All’s well that ends well

Entrepreneur Peter Joseph has embarked on a project of cleaning  8,000 wells in Sreemoolanagaram panchayat

Published: 25th August 2018 02:22 AM  |   Last Updated: 25th August 2018 02:22 AM   |  A+A-

The employees of JP Group cleaning a well at Sreemulanagaram

Express News Service

KOCHI: When entrepreneur Peter Joseph was travelling in Ernakulam district soon after the floods had receded, he saw, with a sense of shock that all the wells were in a sorry state. “They were filled with dirty water, slush and mud,” he says. “I also came to know that the water from the septic tanks had also leaked into the wells.”

Peter realised that when the people returned to their homes, the first thing they needed was clean water to wash and clean the house. So he decided he would clean up the wells. But Peter did not know where to start. So he met Aluva MLA Anwar Sadat who suggested the Sreemoolanagaram panchayat.

Thereafter, through his company, JP Group, he bought 20 sludge pumps, pipes and generators, since most houses did not have any power supply.

On Wednesday, at the inaugural function, Sadat said, “This is a voluntary contribution by Peter. I am very happy that he is doing this. It will be a great help to the panchayat.”Soon, the work began. At a middle-class house, the thick plastic pipe snakes out from the well through the courtyard towards the road. When the pump starts, there is a buzzing sound. Soon, a steady stream of water comes out of the pipe. The workers, consisting of plumbers and electricians, in orange jackets and yellow helmets, watch patiently.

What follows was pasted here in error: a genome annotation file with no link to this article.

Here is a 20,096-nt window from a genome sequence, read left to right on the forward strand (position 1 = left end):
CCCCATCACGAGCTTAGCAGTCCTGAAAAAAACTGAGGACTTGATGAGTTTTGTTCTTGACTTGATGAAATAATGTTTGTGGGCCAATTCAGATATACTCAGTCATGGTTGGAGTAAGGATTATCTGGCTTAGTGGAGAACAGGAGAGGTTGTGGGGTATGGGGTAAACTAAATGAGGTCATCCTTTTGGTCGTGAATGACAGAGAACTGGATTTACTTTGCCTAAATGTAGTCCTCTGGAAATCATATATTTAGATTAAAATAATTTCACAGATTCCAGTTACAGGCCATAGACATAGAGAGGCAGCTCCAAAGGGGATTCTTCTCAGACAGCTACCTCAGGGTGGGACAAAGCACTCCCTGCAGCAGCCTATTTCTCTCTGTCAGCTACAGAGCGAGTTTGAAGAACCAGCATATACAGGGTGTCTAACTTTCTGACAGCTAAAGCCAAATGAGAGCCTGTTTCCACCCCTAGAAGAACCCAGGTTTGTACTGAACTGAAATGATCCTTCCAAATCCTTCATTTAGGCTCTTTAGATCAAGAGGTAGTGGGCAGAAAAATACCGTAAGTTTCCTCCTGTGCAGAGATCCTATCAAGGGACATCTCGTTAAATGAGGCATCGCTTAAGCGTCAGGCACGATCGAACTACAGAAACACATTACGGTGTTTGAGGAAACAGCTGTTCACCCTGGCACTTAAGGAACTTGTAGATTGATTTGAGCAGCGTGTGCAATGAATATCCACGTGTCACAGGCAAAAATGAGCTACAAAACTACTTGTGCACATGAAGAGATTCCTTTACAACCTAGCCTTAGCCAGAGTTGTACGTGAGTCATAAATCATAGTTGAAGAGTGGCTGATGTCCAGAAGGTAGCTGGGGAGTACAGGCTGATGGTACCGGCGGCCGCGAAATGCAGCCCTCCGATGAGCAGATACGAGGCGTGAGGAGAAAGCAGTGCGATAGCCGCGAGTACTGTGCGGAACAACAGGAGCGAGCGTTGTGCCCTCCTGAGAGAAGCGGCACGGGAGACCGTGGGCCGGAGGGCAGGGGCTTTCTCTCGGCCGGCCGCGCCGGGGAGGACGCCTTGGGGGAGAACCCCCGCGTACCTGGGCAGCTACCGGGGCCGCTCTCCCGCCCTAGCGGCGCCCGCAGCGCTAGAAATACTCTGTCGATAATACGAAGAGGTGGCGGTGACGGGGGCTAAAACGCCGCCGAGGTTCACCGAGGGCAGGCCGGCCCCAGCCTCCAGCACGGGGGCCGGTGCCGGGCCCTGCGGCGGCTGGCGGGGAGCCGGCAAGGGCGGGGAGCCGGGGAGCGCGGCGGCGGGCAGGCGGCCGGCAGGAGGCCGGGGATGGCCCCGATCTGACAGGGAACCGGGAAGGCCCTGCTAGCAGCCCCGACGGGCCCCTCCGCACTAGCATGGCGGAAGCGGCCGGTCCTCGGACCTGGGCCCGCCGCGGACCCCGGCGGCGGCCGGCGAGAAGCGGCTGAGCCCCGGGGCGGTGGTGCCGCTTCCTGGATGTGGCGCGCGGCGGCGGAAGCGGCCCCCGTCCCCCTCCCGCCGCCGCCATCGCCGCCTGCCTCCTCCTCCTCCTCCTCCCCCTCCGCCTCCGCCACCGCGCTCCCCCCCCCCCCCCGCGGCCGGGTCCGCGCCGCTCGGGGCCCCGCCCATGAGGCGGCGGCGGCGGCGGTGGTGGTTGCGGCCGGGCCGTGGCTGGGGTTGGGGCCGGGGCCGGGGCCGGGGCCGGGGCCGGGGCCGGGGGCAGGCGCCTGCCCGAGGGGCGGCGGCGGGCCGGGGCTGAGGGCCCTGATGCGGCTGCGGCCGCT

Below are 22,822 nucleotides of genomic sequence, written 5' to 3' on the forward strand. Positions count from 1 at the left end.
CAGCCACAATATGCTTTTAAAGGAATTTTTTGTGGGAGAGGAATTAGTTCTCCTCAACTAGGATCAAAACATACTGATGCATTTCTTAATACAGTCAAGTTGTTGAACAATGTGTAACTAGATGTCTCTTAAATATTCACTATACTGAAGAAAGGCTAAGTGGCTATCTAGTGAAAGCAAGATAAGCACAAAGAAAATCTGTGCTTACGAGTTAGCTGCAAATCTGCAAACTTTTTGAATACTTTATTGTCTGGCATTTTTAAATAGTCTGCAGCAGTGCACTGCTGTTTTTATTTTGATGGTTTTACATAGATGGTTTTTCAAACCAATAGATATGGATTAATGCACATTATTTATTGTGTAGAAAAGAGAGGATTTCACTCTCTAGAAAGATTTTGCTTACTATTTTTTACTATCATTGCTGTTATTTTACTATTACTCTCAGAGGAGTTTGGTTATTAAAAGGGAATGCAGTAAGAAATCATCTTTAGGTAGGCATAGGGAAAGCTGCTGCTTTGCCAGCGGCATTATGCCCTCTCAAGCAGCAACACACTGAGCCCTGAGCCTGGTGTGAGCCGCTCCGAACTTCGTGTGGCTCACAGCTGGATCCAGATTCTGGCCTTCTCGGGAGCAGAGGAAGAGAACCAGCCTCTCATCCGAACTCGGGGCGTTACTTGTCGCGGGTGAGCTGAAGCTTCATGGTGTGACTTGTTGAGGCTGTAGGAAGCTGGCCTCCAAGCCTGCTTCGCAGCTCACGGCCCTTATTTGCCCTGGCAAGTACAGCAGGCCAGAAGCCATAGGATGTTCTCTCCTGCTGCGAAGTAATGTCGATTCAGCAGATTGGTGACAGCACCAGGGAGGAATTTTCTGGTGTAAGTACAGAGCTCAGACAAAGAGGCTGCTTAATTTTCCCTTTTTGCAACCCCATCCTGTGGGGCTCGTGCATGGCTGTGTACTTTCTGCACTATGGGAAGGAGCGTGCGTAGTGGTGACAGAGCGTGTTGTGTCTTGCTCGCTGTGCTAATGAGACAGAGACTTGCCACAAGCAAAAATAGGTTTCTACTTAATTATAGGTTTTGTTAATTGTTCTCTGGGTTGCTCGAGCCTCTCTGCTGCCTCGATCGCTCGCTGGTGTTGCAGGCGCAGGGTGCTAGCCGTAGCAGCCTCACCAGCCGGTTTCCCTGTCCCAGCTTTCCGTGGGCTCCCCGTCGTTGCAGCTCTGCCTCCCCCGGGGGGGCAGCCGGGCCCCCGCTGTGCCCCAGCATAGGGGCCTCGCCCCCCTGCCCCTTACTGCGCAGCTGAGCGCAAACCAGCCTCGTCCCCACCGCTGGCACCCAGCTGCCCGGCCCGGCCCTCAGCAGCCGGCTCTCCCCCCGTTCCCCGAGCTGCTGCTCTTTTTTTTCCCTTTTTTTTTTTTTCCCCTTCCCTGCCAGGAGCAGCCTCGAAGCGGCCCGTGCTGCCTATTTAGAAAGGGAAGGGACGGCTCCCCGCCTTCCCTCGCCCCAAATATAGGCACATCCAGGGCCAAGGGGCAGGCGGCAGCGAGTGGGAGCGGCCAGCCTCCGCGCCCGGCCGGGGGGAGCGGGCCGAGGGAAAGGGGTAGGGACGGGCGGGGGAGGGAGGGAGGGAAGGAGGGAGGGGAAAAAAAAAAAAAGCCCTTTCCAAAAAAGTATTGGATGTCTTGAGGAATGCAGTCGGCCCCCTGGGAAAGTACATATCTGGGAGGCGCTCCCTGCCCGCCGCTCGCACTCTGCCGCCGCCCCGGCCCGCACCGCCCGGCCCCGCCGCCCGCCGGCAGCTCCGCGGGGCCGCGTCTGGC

Amazingly, within 20 minutes, the well is drained of water. “This is a high-speed pump,” says Peter.
Thereafter, bleaching powder is poured inside the well. Usually, in well cleaning, workers get down, balancing from ropes and physically clean the well. But that is no longer possible.

“The walls are very weak because of the presence of water everywhere,” says Peter. “There is a danger that it might crumble.”After the work is over, within two hours, the well begins to fill with natural water. “One reason for the quick filling-up, is because, again, there is a lot of water underground,” says Peter.
So far, Peter has spent Rs 12 lakhs to buy the pumps and other equipment. The other costs include labour and transportation. “It may come to about Rs 40 lakh, since we will be cleaning around 8000 wells in the panchayat,” he says.

Incidentally, the daily target is 250 wells. To ensure that happens, there is a 50-member crew. Over the noise of the pump, Peter says, “I felt a clean well will be an important need for returning families. So I am happy to make a contribution to society.”


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